This Week’s Drought Summary
Two fast-moving storms impacted the Lower 48 last week. Heavy rain fell across parts of the Midwest and South, leading to broad areas of drought improvement in these regions. Parts of the West saw much-needed rainfall. In most cases, these amounts were not enough to bring relief to the region’s relentless long-term drought conditions. Pockets of dryness also continued across the northern High Plains, South, and Southeast leading to drought expansion.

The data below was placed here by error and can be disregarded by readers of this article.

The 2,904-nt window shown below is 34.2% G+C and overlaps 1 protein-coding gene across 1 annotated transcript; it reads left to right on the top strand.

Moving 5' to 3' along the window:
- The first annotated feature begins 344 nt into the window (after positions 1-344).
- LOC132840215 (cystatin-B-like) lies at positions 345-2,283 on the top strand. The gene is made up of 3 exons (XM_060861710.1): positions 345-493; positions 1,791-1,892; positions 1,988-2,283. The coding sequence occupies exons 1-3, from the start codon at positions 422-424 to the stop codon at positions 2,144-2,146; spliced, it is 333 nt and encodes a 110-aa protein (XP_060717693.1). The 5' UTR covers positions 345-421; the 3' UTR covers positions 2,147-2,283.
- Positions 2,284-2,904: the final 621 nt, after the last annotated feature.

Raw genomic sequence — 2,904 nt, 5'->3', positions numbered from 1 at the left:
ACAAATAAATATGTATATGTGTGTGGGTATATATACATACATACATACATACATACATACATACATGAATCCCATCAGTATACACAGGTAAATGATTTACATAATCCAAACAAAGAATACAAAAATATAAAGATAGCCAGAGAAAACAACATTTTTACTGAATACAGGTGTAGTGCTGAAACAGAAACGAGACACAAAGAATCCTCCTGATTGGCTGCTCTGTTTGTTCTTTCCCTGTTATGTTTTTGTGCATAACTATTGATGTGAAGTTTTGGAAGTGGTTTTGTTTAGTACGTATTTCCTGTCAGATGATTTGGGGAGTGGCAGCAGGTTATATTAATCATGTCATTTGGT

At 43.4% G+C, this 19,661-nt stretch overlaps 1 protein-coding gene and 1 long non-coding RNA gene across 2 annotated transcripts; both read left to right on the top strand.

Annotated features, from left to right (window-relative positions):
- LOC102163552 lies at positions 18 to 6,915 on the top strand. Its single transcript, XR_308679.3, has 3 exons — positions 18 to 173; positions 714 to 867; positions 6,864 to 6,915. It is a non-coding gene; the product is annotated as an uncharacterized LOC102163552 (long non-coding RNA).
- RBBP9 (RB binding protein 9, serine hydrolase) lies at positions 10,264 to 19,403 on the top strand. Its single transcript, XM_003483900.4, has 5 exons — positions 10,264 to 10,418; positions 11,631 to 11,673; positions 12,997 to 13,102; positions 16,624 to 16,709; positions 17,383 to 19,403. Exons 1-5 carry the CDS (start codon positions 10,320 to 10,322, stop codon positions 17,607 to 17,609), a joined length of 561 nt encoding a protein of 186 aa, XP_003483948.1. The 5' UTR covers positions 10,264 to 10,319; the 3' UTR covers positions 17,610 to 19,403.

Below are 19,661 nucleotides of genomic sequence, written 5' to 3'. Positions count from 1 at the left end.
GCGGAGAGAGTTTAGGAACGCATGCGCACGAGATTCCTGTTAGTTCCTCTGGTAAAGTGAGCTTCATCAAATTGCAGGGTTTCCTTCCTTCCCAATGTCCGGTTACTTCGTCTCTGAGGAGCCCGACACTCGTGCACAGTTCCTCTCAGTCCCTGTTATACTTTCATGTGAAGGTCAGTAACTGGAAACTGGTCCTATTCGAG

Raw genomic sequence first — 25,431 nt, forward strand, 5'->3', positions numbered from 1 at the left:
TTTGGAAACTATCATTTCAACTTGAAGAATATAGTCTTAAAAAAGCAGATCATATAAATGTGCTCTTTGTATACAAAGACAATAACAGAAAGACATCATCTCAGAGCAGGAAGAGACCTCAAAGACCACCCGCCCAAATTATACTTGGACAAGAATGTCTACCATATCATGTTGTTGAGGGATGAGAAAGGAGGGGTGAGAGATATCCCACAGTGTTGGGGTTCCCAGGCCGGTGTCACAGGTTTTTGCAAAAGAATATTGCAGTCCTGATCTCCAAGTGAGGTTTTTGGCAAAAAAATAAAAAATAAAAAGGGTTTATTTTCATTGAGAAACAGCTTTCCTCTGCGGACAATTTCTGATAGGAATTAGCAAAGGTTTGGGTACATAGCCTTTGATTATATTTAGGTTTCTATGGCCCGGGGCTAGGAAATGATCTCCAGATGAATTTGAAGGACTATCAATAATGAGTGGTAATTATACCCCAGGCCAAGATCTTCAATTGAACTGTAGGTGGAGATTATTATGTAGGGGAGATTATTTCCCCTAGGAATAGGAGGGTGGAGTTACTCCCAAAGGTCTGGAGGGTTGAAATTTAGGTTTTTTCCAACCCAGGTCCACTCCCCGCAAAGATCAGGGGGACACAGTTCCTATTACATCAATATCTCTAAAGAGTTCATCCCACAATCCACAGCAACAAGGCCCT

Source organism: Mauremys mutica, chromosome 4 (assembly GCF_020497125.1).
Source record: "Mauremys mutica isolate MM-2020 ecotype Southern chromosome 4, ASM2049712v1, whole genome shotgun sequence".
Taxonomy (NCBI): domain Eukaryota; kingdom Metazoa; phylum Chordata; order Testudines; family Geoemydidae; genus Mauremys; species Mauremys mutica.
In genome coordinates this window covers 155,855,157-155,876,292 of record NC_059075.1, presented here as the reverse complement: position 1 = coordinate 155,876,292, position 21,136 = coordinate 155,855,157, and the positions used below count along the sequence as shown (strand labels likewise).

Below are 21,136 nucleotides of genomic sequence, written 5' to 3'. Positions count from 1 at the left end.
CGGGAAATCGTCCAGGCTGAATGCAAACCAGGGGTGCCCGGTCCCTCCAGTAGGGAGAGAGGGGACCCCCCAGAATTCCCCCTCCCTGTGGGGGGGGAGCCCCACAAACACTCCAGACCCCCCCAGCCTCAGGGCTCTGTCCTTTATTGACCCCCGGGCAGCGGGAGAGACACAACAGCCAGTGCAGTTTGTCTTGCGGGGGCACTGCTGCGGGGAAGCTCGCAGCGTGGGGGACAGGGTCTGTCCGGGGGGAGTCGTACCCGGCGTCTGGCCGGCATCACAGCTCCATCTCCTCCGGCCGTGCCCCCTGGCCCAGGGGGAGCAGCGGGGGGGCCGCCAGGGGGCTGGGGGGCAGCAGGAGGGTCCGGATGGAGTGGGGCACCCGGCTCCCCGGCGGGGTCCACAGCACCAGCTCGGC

This week the South saw drought worsen across west and south Texas and the Oklahoma Panhandle. Above-normal temperatures combined with below-normal precipitation and high winds exacerbated conditions. Drought indicators supporting the degradations include increasing precipitation deficits, dry surface and root zone soil moisture and low stream flow. State drought teams noted reports of blowing dust and crop failures in the area. Drought also expanded across southern Louisiana. This area has been in severe drought (D2) since March without any relief in weeks. One-category improvements were made to drought conditions across east Texas, southern Arkansas, north and central Louisiana and Mississippi in areas where the heaviest rain (3 inches or more) fell and where warranted by short-term precipitation indicators, streamflow, soil moisture and other measures.